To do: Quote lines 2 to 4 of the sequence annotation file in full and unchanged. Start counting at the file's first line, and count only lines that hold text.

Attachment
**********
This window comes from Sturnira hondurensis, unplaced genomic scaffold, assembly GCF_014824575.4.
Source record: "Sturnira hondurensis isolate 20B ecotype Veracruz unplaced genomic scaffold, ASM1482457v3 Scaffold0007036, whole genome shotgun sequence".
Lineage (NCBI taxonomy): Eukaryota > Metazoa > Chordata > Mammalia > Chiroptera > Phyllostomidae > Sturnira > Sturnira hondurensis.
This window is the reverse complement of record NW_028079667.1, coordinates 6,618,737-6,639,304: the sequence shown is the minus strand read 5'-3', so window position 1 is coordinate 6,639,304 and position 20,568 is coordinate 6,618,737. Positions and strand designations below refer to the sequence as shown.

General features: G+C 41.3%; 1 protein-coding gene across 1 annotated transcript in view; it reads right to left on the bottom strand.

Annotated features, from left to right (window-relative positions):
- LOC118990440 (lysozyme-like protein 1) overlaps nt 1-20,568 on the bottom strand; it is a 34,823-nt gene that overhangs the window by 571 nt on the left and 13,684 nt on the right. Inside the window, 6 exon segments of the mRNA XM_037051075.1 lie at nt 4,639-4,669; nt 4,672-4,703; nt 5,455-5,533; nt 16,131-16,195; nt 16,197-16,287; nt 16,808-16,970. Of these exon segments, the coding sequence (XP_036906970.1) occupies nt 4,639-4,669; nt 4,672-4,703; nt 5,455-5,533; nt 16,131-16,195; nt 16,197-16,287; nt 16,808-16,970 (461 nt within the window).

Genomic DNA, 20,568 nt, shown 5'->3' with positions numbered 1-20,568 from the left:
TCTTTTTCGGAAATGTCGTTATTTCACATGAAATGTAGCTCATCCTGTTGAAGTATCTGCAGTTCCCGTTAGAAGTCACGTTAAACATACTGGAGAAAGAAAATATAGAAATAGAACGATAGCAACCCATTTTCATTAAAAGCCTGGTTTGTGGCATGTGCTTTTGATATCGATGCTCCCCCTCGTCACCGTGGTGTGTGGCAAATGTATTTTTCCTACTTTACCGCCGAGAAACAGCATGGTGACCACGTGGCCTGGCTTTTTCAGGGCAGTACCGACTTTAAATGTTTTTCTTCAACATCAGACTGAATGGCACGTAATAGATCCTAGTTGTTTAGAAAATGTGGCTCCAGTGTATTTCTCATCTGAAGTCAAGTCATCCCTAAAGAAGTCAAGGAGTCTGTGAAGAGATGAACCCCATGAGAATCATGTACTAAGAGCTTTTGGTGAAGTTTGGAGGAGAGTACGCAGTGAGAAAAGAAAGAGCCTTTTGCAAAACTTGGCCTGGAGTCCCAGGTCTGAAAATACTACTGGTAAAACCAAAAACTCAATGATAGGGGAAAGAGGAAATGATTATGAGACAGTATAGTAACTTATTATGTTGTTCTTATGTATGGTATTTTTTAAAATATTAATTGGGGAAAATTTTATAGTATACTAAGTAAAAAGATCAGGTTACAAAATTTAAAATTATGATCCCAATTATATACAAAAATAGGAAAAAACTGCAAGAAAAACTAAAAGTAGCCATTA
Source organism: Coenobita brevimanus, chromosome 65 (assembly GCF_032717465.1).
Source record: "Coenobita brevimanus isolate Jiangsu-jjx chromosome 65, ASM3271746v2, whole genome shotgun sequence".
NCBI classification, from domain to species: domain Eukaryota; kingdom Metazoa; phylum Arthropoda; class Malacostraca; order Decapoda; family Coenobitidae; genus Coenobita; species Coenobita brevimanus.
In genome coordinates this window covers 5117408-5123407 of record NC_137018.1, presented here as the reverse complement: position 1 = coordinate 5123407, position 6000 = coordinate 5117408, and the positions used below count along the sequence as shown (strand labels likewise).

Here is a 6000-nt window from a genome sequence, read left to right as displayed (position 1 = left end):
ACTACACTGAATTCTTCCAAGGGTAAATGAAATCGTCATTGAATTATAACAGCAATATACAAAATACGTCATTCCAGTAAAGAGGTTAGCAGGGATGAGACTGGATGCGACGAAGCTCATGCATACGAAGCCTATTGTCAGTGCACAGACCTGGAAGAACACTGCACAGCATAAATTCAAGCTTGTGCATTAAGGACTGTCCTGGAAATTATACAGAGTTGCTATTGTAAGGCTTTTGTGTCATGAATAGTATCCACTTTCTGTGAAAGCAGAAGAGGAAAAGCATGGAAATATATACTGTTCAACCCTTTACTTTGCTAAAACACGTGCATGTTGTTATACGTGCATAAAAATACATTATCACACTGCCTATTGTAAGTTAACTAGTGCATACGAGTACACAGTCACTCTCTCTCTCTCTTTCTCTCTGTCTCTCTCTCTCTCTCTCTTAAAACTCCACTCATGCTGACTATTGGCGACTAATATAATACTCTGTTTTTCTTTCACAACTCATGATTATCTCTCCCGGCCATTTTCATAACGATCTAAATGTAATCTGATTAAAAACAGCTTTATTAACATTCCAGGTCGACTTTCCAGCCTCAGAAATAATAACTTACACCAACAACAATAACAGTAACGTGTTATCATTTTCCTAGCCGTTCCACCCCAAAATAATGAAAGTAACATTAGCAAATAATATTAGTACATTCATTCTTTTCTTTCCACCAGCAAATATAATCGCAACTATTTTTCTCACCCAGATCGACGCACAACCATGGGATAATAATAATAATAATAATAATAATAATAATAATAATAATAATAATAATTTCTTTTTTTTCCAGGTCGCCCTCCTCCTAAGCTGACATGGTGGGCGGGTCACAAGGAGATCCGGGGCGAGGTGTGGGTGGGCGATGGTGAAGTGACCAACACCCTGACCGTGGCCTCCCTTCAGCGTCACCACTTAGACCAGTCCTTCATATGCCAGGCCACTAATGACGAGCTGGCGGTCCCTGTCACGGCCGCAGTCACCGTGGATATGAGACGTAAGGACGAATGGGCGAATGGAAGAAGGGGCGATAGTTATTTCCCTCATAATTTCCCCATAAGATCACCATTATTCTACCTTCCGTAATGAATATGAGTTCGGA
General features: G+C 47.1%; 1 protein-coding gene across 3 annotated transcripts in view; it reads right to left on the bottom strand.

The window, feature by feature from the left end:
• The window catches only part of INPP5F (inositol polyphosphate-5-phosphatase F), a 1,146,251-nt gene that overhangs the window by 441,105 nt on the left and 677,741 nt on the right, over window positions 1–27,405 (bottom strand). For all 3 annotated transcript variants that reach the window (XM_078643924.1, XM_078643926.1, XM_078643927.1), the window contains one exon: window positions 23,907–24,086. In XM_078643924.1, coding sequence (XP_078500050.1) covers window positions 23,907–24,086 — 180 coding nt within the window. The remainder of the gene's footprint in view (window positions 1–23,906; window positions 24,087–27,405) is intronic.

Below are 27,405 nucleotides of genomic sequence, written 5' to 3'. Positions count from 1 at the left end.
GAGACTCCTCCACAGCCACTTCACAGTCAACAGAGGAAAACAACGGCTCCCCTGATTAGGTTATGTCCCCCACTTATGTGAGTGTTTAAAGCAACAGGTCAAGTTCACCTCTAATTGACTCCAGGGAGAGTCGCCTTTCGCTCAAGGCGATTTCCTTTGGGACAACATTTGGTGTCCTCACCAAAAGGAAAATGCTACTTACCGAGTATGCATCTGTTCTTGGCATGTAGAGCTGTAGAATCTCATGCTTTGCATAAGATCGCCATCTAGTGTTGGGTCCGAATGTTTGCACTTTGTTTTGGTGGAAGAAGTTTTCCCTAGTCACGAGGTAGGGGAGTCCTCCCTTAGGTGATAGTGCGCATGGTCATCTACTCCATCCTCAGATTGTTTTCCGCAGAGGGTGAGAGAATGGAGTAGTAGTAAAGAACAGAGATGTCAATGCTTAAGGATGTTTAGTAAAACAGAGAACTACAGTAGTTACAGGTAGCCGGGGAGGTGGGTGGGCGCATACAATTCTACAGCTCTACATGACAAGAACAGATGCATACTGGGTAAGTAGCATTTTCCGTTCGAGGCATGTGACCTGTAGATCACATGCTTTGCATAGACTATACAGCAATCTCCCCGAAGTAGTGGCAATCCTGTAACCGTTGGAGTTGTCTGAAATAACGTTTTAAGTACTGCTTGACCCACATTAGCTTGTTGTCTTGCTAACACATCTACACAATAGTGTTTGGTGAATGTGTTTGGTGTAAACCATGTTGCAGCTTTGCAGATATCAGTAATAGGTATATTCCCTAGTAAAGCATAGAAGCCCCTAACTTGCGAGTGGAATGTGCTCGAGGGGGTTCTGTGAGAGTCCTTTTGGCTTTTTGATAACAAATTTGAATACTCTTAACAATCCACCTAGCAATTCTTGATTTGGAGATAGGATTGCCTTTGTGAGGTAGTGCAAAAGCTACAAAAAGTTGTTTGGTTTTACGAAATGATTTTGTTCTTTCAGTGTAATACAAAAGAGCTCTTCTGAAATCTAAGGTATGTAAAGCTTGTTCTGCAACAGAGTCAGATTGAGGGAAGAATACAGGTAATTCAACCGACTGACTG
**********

Source record: "Sturnira hondurensis isolate 20B ecotype Veracruz unplaced genomic scaffold, ASM1482457v3 Scaffold0007036, whole genome shotgun sequence".
Lineage (NCBI taxonomy): Eukaryota > Metazoa > Chordata > Mammalia > Chiroptera > Phyllostomidae > Sturnira > Sturnira hondurensis.
This window is the reverse complement of record NW_028079667.1, coordinates 6,618,737-6,639,304: the sequence shown is the minus strand read 5'-3', so window position 1 is coordinate 6,639,304 and position 20,568 is coordinate 6,618,737. Positions and strand designations below refer to the sequence as shown.